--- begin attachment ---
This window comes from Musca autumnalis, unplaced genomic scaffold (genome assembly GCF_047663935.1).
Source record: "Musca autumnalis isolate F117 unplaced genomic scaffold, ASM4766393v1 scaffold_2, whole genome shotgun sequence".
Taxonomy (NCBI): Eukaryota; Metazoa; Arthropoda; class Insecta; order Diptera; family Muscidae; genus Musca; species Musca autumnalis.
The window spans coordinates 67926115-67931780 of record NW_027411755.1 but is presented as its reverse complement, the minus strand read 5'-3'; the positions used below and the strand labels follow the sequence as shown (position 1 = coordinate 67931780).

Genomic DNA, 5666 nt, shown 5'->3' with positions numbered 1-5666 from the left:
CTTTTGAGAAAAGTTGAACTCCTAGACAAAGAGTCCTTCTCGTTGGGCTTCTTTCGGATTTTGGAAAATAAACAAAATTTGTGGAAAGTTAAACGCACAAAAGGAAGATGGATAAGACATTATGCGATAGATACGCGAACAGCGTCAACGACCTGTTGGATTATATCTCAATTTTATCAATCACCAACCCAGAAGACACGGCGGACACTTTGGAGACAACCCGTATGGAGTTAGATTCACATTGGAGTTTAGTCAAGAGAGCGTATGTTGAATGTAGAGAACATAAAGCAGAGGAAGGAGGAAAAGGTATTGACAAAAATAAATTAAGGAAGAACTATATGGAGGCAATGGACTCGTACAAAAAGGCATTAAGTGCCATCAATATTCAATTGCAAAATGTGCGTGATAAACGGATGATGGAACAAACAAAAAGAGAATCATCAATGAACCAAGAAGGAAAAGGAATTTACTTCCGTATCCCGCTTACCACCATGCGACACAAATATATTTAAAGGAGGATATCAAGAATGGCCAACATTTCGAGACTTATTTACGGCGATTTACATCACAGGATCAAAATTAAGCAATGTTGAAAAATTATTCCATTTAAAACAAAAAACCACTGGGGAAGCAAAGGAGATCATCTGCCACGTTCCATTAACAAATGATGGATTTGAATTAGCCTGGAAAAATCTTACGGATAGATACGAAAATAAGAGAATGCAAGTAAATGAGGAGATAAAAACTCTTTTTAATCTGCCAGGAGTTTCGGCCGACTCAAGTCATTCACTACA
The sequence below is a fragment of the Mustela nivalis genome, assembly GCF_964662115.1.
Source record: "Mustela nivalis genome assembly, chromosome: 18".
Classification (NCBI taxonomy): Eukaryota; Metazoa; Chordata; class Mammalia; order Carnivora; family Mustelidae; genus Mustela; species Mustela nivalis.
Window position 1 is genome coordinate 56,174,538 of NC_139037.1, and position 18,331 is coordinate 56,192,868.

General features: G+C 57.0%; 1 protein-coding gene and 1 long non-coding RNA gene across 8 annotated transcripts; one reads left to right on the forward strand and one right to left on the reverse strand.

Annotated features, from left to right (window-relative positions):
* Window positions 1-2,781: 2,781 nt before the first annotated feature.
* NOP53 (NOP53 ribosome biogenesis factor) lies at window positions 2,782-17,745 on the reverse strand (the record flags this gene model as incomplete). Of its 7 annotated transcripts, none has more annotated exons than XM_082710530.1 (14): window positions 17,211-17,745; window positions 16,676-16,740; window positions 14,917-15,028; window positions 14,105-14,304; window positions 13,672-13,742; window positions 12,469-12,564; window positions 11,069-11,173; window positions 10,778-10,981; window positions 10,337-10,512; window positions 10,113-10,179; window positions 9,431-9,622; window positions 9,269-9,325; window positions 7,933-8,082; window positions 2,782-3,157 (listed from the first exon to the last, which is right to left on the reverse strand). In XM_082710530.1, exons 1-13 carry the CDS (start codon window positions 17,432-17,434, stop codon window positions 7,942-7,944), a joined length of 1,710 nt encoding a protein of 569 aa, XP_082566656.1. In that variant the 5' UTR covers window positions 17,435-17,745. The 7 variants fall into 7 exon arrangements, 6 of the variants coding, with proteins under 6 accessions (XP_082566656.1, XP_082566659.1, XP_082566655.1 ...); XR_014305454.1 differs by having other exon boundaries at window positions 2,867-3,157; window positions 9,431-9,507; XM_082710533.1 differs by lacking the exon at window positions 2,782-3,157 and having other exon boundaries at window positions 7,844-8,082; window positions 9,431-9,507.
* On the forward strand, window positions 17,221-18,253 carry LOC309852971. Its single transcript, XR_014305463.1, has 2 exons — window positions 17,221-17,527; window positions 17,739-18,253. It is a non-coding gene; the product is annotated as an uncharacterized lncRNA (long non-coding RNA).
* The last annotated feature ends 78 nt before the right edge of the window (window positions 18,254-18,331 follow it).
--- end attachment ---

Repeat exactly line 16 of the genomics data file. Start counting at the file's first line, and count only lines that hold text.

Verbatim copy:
* The last annotated feature ends 78 nt before the right edge of the window (window positions 18,254-18,331 follow it).